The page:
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NCLB Outrages

Spellings Seeks to Boost 'No Child' Education Secretary Advocates Strengthening 2002 Law

Referring to the corporate
lapdog Aspen Institute as "nonpartisan" is like
calling a vampire "toothless." Just look the
list of performers at the Education Summit in
which Spellings participated.


By Maria Glod

Education Secretary Margaret Spellings
yesterday sought to reinvigorate support for
the No Child Left Behind law even as the two
major-party presidential candidates have
distanced themselves from it. She contended
that the law has helped improve public
education and should be strengthened.

The 2002 federal law, considered one of
President Bush's major domestic achievements,
aims to have all public school students
proficient in reading and math by 2014. But
criticism has grown over the dramatic expansion
of testing mandated under the law, and efforts
to renew and revamp the law have stalled in

In a speech to educators and advocates from
across the country, Spellings urged support for
the law's core principle: requiring states,
school systems and schools to show that
students can handle reading and math at grade

"We must resist pressure to weaken or water
down accountability," Spellings said in an
education summit hosted in the District by the
nonpartisan Aspen Institute. "To those who
reject this goal, I ask, 'What's your answer?'
I have yet to meet a parent who doesn't want
their child on grade level right now, today,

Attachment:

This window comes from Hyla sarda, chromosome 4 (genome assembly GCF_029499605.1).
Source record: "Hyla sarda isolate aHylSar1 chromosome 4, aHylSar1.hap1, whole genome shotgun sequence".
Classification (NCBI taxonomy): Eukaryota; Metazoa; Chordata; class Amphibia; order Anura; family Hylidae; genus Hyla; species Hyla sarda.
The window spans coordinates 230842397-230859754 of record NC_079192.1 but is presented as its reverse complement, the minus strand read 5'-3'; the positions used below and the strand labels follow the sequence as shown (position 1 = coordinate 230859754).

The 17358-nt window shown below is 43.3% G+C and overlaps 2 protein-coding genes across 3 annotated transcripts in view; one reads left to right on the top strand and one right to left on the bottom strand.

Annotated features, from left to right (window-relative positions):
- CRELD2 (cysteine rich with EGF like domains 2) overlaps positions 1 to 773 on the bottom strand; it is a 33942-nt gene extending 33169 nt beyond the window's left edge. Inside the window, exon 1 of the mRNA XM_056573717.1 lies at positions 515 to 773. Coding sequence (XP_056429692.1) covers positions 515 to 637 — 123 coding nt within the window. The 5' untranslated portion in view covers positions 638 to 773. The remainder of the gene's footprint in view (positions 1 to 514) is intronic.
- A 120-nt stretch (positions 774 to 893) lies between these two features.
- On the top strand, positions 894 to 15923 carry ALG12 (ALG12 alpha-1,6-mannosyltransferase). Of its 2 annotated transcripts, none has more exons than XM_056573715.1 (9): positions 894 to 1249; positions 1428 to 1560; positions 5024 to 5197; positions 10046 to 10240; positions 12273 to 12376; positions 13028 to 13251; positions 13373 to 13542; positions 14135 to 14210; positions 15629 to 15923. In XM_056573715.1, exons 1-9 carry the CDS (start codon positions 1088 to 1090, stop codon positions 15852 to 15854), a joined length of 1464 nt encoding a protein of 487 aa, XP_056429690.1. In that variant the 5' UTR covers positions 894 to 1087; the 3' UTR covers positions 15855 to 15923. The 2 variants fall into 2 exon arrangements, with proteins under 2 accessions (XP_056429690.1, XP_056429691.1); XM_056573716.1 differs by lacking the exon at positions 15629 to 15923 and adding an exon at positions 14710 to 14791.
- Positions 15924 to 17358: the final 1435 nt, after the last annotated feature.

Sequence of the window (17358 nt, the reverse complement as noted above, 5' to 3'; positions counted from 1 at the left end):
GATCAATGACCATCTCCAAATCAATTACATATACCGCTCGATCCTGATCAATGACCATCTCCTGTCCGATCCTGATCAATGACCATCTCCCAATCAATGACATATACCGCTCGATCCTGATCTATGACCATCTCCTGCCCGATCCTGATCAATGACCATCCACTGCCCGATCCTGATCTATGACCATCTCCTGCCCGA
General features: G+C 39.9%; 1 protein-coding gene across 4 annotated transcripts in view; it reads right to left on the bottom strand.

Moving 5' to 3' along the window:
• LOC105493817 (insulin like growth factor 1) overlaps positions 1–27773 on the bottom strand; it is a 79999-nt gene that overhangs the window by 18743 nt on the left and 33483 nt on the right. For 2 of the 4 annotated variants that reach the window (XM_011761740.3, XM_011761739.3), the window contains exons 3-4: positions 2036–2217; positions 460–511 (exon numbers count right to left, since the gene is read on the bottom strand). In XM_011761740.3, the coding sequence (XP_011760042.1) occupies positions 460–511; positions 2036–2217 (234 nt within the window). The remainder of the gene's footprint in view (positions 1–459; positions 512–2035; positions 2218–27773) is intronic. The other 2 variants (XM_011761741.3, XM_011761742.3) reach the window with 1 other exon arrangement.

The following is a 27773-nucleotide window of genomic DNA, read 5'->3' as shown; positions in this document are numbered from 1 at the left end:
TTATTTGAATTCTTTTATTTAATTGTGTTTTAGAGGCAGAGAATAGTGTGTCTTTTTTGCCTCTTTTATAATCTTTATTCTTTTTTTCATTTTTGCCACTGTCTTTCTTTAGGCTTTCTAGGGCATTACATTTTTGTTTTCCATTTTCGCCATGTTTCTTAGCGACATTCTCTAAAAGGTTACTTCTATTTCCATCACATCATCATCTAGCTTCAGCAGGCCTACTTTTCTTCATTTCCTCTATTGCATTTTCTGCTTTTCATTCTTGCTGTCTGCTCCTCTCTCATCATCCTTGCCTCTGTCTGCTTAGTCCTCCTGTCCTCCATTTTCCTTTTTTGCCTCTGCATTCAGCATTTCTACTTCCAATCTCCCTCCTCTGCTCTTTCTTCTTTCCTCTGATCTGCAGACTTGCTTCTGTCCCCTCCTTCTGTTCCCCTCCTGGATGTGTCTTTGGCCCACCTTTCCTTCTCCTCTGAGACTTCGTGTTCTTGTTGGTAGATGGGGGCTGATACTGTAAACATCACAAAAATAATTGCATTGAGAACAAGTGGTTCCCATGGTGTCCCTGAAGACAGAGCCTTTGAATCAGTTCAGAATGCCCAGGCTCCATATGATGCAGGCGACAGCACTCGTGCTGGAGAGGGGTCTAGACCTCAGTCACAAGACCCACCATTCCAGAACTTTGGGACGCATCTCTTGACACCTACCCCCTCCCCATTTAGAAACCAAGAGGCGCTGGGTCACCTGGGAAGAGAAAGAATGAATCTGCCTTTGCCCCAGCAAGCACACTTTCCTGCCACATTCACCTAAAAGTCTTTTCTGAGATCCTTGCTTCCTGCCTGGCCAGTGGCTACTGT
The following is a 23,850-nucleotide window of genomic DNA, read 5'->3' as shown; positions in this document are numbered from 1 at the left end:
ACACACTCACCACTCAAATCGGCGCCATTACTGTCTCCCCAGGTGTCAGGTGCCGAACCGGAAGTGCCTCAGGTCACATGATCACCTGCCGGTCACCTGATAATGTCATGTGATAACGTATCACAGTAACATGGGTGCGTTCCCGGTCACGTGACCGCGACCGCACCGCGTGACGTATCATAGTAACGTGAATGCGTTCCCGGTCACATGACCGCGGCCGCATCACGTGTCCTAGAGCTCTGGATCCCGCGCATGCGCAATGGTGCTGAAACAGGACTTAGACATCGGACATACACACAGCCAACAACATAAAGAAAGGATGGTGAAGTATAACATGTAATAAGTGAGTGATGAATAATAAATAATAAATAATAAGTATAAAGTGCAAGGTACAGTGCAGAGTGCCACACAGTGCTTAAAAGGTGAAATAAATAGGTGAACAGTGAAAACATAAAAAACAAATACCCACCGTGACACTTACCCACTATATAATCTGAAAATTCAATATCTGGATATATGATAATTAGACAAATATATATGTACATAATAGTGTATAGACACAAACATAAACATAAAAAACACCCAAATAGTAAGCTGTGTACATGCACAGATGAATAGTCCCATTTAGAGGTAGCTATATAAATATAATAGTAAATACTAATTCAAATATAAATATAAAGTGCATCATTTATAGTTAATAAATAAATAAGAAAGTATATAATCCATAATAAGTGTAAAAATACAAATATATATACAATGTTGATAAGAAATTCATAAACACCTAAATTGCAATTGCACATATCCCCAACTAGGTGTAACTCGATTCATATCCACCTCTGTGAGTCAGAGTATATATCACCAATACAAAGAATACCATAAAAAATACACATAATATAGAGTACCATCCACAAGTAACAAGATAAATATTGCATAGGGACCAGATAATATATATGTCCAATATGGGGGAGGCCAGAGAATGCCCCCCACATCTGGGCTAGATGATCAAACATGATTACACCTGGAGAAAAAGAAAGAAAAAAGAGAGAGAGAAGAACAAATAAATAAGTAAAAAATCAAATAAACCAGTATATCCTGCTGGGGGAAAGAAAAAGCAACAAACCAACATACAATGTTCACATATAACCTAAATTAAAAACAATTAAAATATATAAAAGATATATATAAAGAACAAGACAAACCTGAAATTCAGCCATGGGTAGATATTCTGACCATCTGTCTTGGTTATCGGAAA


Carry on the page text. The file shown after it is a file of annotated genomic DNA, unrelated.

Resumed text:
not 2014."

So far, education has been a low-key issue in a
presidential campaign largely dominated by
concerns over the slumping economy, the war in
Iraq and rising oil prices. Republican nominee
Sen. John McCain (Ariz.) and his Democratic
opponent, Sen. Barack Obama (Ill.), have said
that they support the goals of No Child Left
Behind but that the law needs to be revised.
McCain, who voted for the legislation, has
avoided mention of the law on the campaign
trail, while Obama has sharply criticized its

In an interview last week, Spellings said she
does not think either candidate would make
renewal of the law a priority upon entering the
White House. "It's not their thing," she said.
"It's George Bush's thing. George Bush
campaigned for president on No Child Left

The law requires annual testing of reading and
math skills in grades three through eight and
once in high school. Schools must show progress
each year, as must groups of students,
including ethnic minorities and disabled
students. Certain schools that fall short face

The law has been credited with revealing
pockets of underperforming students, even in
some highly regarded school systems. But
critics say that schools need more federal
funding to carry out the mandate and that the
focus on reading and math has pushed other
subjects, including history, art and science,
to the back burner.

In the Bush administration's waning months,
Spellings has used regulatory authority to
propose tweaks to enforcement of the law. In
the most significant, all states would be
required by 2013 to use the same formula to
calculate the high school graduation rate.

Spellings also launched a pilot project in
Maryland and several other states that moves
away from the law's "pass-fail" system, which
makes no distinction between a school in which
many students fail reading and math tests and
one that misses targets because a few students
fall short.

— Maria Glod
Washington Post


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